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Dresden Residenzschloss

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Dresden

Dresden today is Germany’s eleventh-largest cities and the capital of the state of Saxony. It is located some 110 kilometers east of Leipzig, Saxony’s other metropolis, and only 40 kilometers from the border to the neighboring Czech Republic. Since the fall of the Berlin Wall and the Eastern bloc, it has thus become an important hub for social, political and economical exchanges between the two countries. As of December 2011, Dresden has a population of 530,000 and forms the center of a metropolitan area with more than 1.1 million inhabitants.

Dresden is scenically located along the Elbe river and near the Ore Mountains and the Elbe Sandstone mountain range. The region’s infrastructure and many of the city’s historic buildings had been badly neglected under the former East German communist regime, but since the German reunification, a lot of money has been invested to restore Dresden’s treasures and the city now once again features many points of interest and has become a major tourist destination. Among the sights, the Frauenkirche, built in the 18th century and restored between 1993 and 2005; the famous Zwinger Palace, a formerly royal exhibition gallery and orangery and the Semperoper, the famous opera house completed in 1841 are the most notable. Dresden has a large choice of hotels in all categories and may be reached by plane with connecting flights from Frankfurt or Munich, by train or by car, using one of three available Autobahn connections.

Dresden developed as a Slavic settlement in the late 12th century. It became the capital of the margravate of Meissen in 1270 and the seat of the dukes of Saxony from 1485 on. When Saxon ruler Frederick Augustus became King of Poland in 1697, he turned Dresden into a hub for artists from all parts of Europe and the city soon gained a reputation for being a major arts center. The city suffered great destruction after Prussia conquered it in 1760, but was subsequently rebuilt and became the capital of the Kingdom of Saxony in 1806, once again propering during that time. In the early 20th century, Dresden became home to large numbers of soldiers, housed in a specifically built garrison named Albertstadt. This fact, along with the city’s general significance, led to its complete destruction in World War II. In three days in February 1945, British and American forces used some 1200 aircraft to drop 4000 tons worth of bombs and incendiaries on Dresden, fully wiping out the inner city and killing an estimated 25,000 people on the ground. Winston Churchill would later distance himself from the severity of the bombing action and the attack remains controversial in the view of historians. Rebuilding after the war, when Dresden was at first occupied by Soviet forces and later subject to the East German government’s decisions, was often done in a Stalinist way of architecture, of which there are quite a few examples in the city, in particular in large-scale residential buildings. However, some of the historic buildings in the city were restored, but until today, one can see traces of the 1945 wounds inflicted upon the city.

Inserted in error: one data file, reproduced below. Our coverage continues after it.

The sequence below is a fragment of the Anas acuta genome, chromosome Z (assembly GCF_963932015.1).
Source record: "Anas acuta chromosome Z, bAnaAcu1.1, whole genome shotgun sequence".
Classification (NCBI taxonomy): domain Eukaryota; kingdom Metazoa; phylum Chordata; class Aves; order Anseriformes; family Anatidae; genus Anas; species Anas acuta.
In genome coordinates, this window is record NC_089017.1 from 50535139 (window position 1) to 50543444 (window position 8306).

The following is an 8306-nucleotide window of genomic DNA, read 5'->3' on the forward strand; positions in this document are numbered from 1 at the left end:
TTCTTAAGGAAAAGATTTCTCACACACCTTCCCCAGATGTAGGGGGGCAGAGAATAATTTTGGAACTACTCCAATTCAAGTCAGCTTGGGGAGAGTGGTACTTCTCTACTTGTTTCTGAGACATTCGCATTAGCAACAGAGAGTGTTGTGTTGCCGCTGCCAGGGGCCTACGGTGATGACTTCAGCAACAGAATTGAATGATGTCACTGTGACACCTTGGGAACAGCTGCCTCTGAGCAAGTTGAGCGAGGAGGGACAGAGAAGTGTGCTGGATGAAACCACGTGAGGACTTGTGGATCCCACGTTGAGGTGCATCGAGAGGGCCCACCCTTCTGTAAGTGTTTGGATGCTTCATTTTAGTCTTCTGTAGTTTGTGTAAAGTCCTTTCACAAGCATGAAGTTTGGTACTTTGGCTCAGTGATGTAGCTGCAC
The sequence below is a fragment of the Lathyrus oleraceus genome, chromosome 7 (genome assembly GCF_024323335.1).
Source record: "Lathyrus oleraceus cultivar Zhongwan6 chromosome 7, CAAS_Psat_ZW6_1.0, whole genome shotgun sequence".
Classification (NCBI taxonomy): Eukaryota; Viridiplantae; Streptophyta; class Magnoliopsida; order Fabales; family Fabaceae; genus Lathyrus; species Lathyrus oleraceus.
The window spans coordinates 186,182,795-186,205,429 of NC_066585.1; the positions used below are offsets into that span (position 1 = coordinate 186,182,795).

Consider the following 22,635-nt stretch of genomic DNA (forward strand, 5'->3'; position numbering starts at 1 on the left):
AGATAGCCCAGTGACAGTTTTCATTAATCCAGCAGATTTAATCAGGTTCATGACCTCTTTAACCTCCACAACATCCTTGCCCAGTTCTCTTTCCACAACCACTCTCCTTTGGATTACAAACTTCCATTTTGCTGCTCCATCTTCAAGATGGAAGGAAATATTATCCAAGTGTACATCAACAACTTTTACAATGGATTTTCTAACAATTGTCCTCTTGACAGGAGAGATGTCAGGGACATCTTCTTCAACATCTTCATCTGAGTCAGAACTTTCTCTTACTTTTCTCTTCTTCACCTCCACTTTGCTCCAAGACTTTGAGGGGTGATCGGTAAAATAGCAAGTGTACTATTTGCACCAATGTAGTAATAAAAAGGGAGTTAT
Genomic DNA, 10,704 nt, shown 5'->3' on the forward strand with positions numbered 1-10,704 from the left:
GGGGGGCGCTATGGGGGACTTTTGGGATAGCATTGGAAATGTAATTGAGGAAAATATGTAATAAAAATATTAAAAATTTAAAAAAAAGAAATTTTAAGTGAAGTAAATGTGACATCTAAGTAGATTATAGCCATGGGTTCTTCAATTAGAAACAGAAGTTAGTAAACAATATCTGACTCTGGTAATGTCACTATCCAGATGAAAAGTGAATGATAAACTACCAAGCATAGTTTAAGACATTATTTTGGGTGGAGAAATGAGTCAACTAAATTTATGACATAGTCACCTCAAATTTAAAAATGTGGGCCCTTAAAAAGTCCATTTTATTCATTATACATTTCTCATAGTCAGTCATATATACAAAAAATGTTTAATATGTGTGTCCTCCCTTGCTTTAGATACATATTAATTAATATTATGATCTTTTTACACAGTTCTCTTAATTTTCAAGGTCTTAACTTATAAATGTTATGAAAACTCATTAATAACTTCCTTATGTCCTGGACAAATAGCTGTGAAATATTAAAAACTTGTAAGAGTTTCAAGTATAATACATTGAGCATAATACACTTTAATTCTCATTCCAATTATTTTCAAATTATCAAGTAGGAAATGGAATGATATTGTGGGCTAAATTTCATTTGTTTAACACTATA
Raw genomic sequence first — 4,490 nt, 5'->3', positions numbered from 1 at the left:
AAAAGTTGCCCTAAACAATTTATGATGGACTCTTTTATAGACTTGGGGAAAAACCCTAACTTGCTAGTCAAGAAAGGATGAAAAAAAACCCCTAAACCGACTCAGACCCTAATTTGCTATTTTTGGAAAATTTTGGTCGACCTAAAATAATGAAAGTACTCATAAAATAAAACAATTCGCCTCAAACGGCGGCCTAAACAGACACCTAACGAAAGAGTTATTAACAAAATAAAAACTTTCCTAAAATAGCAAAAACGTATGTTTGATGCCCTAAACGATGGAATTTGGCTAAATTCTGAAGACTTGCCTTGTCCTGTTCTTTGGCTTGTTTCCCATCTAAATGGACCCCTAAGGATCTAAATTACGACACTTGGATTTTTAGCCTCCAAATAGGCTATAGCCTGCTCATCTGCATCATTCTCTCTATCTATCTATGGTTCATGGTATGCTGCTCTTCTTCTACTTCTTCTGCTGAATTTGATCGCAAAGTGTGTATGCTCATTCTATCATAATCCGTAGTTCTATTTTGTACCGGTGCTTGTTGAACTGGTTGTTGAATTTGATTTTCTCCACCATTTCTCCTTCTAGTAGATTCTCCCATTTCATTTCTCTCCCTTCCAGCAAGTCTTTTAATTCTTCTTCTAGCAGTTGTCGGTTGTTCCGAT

In 2002, Dresden and the surrounding towns suffered greatly from a flood caused by large amounts of rain. More than 30,000 inhabitants of the city had to be evacuated and Dresden once again experienced heavy damage. While many German cities suffered from destructions caused in several wars, few have a history that compares to Dresden’s but the city draws strength from the fact that it had always had the power to rise again after great calamities fell upon it.

In the years after the German reunification, Saxony’s capital experienced a surge and now counts a population larger than at any other time in history. Dresden is one of Germany’s fastest growing cities. These inhabitants enjoy a broad cultural program from theatre companies to the famous opera and great art collections in the city’s museums. While Dresden’s unemployment rate is still rather high - a fate shared by almost all East German cities -, the town has grown into a business center, hosting several research institutions and a number of large companies from the pharmaceutical, engineering and semiconductor industries. Dresden is home to five universities fueling these industries.

Back to: Saxony